For those who haven’t heard (those fortunate enough not to be near enough to me to shove something in their faces), I have co-authored a book with Jody Clark.
Jody is a screenplay writer from York, Maine, and has nine scripts under his belt. He went looking for writers on the East Coast to help him turn his scripts into novels. He found me (God help him) during his search.
I’m happy to say we were able to stick to something of a schedule and finished it in a year.
Our book, Livin’ on a Prayer, is a comedy following high school sweethearts Tommy and Gina and their friends from 1988 to the present. It is a story that takes you from hair bands and Aquanet through tragedy and redemption, all the way to yoga pants.
If you were fortunate enough to experience the 80s – even if you only vaguely remember them – and enjoy hearty and heartwarming laughter, check it out here!
Tamar Carroll and I are cousins-through-shared-cousins, which means I’ve spent roughly 1/4th of my holidays growing up (about half of the gatherings on my father’s side) with her. Between the combination of a significant-enough age difference that always affects interactions with the ‘once-removeds’, geographical distance, and an almost diametrically opposite upbringing, I had never considered that we had much in common.
I am sorry for that perceived and assumptive brush-off, Tamar.
We both published a book within a year of each other, and I still considered us at somewhat ‘opposite ends’ – her book being based on ‘real’ education and mine only on ‘opinion’ (we all understand the significance of that, and I admit it).
With the normal expansion (and division, in some cases) of families, I began to see less and less of her. Then we became ‘Facebook friends’ (still a funny term to me). I ‘see’ her regularly now; more than when we saw each other at family gatherings.
We are both adults, she is married and I once was, and we are both parents. As expected, the age gap that seemed so divisive long ago has declined with age and commonalities became more … well, common.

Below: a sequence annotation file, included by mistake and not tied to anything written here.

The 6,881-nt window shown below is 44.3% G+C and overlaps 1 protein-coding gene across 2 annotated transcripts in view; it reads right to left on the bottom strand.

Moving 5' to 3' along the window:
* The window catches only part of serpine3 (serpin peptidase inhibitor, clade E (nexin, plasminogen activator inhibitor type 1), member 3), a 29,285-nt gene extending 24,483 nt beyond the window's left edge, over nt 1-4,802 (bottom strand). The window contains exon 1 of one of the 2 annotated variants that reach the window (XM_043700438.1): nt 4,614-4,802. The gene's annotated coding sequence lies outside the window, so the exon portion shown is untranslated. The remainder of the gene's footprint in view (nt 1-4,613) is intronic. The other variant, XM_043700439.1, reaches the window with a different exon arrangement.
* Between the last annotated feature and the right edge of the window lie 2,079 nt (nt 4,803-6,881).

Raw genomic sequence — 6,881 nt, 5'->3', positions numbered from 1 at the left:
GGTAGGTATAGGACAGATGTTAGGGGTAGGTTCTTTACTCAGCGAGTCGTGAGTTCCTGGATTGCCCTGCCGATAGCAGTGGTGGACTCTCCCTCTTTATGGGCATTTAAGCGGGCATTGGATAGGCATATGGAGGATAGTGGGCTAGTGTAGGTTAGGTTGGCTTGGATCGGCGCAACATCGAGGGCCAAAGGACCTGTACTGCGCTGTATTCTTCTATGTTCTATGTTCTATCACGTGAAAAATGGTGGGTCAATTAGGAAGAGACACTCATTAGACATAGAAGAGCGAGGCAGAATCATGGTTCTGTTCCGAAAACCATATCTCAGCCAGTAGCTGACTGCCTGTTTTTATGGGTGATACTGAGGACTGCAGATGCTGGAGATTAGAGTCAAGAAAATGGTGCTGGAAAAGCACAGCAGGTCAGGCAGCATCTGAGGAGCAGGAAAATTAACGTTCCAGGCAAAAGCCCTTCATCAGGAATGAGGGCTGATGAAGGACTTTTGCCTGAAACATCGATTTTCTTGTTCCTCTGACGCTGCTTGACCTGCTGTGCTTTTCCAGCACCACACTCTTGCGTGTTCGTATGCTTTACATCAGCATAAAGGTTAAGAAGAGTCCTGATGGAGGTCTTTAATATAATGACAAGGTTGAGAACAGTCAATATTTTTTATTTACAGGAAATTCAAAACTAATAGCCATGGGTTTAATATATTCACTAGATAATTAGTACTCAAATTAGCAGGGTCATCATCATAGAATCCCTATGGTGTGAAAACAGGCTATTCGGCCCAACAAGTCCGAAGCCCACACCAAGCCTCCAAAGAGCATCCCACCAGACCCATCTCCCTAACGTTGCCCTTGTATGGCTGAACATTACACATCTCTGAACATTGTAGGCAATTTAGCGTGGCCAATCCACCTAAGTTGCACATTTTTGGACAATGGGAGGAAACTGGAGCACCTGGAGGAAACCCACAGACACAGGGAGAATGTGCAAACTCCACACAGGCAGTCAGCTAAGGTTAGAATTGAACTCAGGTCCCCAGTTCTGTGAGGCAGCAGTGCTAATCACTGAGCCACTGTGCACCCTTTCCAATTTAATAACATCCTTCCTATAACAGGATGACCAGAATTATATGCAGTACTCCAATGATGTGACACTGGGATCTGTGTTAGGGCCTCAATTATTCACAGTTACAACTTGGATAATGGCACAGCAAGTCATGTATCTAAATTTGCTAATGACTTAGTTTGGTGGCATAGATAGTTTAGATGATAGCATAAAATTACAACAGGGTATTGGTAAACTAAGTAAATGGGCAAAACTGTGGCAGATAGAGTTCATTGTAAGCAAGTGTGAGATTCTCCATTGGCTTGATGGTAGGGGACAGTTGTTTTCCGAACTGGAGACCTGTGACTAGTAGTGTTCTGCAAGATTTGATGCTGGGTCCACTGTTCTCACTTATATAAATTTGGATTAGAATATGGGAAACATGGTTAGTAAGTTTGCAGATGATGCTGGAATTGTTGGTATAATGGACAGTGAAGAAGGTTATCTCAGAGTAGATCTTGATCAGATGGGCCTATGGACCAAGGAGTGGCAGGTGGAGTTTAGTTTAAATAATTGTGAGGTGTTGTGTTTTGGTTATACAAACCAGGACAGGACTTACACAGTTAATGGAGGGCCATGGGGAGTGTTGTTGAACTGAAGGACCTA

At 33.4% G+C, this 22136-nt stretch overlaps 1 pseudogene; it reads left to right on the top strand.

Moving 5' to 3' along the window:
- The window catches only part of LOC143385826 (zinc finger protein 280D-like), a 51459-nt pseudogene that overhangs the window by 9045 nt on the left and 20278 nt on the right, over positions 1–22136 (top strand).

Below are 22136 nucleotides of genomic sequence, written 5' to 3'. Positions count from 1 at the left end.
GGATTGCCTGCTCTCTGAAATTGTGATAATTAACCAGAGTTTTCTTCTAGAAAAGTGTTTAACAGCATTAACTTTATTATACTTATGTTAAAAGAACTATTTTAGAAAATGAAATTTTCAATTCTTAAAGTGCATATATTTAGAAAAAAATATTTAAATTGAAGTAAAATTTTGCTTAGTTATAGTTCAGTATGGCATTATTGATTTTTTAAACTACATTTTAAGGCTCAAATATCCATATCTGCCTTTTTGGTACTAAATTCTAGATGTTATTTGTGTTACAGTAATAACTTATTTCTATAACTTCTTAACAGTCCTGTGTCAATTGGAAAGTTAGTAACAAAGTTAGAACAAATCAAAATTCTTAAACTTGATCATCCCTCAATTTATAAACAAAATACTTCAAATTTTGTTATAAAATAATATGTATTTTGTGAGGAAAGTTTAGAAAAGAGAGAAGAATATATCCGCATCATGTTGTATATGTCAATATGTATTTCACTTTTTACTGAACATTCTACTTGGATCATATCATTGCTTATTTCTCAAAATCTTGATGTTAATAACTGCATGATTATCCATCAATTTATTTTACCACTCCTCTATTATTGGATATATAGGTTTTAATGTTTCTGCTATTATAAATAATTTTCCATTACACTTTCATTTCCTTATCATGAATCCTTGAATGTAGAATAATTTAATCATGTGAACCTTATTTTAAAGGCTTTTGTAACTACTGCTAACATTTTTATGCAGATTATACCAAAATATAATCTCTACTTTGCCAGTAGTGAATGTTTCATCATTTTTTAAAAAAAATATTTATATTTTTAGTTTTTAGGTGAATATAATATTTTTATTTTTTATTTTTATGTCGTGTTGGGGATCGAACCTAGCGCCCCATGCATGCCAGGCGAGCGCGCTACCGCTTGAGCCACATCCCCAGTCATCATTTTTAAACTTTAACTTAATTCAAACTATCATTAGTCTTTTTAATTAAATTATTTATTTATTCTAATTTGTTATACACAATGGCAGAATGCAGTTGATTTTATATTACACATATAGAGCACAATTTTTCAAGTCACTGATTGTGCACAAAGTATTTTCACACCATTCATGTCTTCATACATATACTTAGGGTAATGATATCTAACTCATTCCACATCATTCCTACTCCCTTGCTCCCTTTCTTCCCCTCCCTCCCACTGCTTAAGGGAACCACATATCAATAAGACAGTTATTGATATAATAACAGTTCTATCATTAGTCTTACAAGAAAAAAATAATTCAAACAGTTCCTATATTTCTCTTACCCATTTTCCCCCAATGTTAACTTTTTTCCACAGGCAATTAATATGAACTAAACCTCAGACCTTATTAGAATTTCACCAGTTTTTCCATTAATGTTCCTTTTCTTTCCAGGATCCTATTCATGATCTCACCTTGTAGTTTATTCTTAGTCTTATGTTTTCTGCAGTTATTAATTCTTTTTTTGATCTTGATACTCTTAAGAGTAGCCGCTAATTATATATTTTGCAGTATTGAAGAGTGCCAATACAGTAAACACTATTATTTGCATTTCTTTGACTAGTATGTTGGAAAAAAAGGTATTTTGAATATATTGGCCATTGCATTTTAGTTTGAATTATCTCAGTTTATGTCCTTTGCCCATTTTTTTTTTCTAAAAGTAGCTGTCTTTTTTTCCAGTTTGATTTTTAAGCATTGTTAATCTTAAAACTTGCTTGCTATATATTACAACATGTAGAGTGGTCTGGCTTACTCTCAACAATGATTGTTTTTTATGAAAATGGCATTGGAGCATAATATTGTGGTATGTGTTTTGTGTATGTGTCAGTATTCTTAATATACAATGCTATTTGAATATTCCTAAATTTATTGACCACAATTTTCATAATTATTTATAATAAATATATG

I (finally) began to notice things, like specific-subject-matter posts she put up, and her likes/comments on certain posts of mine – and I began to see a resemblance between us, and our way of thinking.
So, I went to Amazon and looked up her book –
and realized I was a complete idiot.
First of all, it was not some lofty, over-your-head thesis type, written only for the well-educated to debate at dressy cocktail parties, laughing while barely opening their mouths.
Again, I’m sorry for my assumptions – all of them.
Secondly – and this was the biggest kick in the pants – her book is about ‘community’ activism, the affecting of change, the banding together of groups usually marginalized, AND how they are all intertwined.
Isn’t that what I write (preach) about, in my own way, in my own words? About separation and pre-supposition? About pervasive attitudes and ignorance of the scope of their reach?
And I missed this in her? Because of my own ‘programming’ that seeps into my thoughts and actions?
This means that as much as I talk about fixing certain problems, I am still an active part of them.
The first step is admission. To be able to admit I’ve done something wrong or negative, I have to be well enough away from it to view it from the outside. Now, any assumptions I make are not ‘habit’ but choice, because I’m aware I make them.
This also validates points that she and I both touch on in our writing: how ingrained our ‘learned’ behavior is, the un-awareness of the full scope and pervasiveness of certain issues, and the ties between them. It is all connected. We are all connected.
Now, this ‘young grasshopper’ has learned – yet again – that with all she has learned, she still has so much more to learn.
Thank you for the lesson, Professor.
Purchase her book here: Mobilizing New York: Aids, Antipoverty, and Feminist Activism (Gender and American Culture) by Tamar W. Carroll
From the back cover: “Carroll contends that social policies that encourage the political mobilization of marginalized groups and foster coalitions across identity differences are the most effective means of solving social problems and realizing democracy.”
From the Preface: “… I began to doubt prevailing assumptions that a strong group identity is likely a barrier to social movement building, and I wanted to learn more about how [these] coalitions maneuvered within the difficult terrain of identity and power.”
Thanks to EarthCam, we all were and are able to be a part of that wondrous crowd moment when the Chicago Cubs won the 2016 World Series. Thank you for allowing us to share that moment!
“Even as someone who pays little attention to sporting events until they get really big (did I mention I didn’t know that the World Series was going on until the 5th game – and that I found out on Facebook?), I can sense both the excitement and disappointment with the highs and lows of our home teams, because it’s in the air – we all can. I remember when the Red Sox won the World Series (I did pay attention at the end). What I remember most was what it felt like, that rush, the high that had captured all of Boston and Massachusetts for months afterwards. The happiness in everyone that carried over into everything else in our lives at that time.
Chicago will be enjoying that boost for months and years to come.
I can feel it.”
(From the blog, CAN YOU FEEL IT? Congratulations to the Chicago Cubs)
What a great idea!